The Prettiest Invasive Species

They were in Bermuda when we last went on expedition there and they recently arrived in Roatan, Honduras. They’re beautiful, they have poisonous spines and they eat everything on the reef. With what seems to be no natural predators, the Lionfish (Pterois volitans) is an Indo-pacific species that is taking the Caribbean by storm.


Since their arrival in the Bahamas five or more years ago, they have become extremely common. They reproduce quickly and have no known local predators. We have seen them on every dive and snorkel we have taken since arriving here.


Their insouciance and feathery fins make them an ideal photo-op, but behind each photo is a trail of death and destruction. While we were here a group from the National Aquarium in Washington, DC and was hunting Lionfish with nets and spears in an attempt to stem their spread. A typical day’s catch was 50-70 fish or more. Some dives were aborted when the local sharks became interested in the activity. Unfortunately, the sharks seemed entirely uninterested in consuming the Lionfish.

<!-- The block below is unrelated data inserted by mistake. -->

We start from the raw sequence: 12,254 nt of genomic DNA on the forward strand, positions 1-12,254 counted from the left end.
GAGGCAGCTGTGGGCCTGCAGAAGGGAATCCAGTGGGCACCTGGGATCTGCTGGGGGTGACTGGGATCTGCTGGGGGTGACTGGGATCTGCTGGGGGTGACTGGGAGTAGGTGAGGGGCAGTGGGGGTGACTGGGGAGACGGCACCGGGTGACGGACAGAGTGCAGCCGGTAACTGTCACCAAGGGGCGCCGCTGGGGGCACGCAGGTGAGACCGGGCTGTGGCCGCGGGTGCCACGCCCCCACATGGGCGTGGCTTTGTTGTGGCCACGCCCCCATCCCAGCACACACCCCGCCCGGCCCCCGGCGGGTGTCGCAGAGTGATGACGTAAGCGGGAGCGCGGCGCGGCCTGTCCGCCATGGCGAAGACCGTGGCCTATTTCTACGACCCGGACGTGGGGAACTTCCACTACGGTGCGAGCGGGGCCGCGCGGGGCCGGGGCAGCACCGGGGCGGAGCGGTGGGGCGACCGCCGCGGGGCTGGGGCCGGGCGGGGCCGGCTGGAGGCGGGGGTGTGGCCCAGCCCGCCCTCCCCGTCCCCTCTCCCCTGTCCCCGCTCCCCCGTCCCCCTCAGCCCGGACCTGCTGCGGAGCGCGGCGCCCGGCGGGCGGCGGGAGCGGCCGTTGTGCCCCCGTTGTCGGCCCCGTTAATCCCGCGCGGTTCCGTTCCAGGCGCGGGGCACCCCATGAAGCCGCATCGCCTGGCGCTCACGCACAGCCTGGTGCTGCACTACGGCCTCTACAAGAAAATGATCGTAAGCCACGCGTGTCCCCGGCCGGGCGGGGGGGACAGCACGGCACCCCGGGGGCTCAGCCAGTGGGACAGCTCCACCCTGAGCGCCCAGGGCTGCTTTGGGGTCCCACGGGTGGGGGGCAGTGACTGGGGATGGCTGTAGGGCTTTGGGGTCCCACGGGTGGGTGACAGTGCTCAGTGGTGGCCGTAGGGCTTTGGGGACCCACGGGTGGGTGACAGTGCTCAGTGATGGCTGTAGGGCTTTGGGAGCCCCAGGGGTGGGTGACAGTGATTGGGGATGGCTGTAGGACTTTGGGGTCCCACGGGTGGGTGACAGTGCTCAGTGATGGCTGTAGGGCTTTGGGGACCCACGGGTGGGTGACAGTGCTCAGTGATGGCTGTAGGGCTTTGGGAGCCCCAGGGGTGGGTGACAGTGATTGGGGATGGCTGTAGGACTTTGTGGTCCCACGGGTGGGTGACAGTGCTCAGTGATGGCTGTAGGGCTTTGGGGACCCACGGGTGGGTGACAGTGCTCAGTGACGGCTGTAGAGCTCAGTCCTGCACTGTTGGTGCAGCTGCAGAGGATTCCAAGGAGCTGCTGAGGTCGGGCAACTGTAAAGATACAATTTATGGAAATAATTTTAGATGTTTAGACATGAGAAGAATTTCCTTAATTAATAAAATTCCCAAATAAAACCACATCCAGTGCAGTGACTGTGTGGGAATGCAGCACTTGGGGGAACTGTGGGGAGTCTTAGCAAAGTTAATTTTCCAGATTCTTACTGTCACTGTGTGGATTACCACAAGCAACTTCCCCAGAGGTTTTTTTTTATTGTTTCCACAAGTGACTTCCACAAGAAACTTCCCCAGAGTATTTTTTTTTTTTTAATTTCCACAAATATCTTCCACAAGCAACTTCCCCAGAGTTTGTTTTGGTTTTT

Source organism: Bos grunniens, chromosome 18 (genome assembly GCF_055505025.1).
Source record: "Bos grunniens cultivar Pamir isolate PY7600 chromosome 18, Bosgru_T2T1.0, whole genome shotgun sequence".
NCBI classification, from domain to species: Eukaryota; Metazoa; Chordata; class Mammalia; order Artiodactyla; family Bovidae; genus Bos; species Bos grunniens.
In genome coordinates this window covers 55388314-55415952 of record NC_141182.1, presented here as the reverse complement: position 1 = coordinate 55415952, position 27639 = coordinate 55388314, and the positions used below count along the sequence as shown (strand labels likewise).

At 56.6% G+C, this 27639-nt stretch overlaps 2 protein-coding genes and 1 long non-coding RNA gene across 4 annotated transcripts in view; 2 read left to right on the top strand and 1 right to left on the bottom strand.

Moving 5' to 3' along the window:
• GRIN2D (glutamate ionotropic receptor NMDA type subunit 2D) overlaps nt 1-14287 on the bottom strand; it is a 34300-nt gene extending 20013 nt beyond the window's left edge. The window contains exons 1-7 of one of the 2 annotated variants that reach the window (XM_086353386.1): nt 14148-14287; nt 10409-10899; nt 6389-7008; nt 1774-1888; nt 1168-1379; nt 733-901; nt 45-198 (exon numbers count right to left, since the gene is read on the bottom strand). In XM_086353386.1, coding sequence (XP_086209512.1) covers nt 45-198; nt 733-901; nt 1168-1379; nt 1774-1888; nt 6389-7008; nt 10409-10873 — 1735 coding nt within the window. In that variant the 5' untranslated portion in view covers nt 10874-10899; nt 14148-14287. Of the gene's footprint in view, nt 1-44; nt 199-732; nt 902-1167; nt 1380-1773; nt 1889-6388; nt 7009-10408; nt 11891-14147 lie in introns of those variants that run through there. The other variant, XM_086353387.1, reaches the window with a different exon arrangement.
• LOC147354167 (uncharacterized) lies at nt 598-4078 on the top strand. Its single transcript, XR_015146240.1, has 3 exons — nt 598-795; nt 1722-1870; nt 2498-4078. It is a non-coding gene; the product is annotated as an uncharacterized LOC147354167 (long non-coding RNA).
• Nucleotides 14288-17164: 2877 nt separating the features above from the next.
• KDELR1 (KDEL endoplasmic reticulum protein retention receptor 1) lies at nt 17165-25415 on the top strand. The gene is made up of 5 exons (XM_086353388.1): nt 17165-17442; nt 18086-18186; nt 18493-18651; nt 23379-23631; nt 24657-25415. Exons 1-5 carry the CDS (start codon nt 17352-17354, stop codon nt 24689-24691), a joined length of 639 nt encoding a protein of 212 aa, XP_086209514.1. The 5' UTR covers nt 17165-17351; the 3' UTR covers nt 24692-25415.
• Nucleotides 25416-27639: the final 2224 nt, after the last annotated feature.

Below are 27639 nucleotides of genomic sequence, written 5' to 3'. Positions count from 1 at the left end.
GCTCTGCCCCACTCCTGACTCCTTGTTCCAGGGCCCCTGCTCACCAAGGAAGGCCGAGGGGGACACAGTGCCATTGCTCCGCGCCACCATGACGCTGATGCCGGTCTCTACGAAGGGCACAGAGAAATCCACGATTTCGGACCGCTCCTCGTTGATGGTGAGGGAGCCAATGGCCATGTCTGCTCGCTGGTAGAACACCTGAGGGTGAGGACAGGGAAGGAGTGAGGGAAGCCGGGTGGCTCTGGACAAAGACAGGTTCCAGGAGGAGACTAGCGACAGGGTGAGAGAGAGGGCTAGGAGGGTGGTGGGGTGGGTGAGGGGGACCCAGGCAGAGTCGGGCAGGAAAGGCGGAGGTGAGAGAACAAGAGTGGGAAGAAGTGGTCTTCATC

It’s hard to imagine these fish not remaining endemic in the Caribbean. One last hope may be to promote Lionfish as a tasty meal, which apparently they are, but even then the odds seem to be against it. In Honduras, where they have just arrived, efforts are underway to eradicate them before they become established. Hopefully they have some success.

One Response to “The Prettiest Invasive Species”

  1. Die, Lionfish, Die | Les Fruits De Mer Says:

    […] group. This is probably going to be about the only time we advocate fish killing here, but it is a special situation and it seems that the only chance we have of limiting their spread is human […]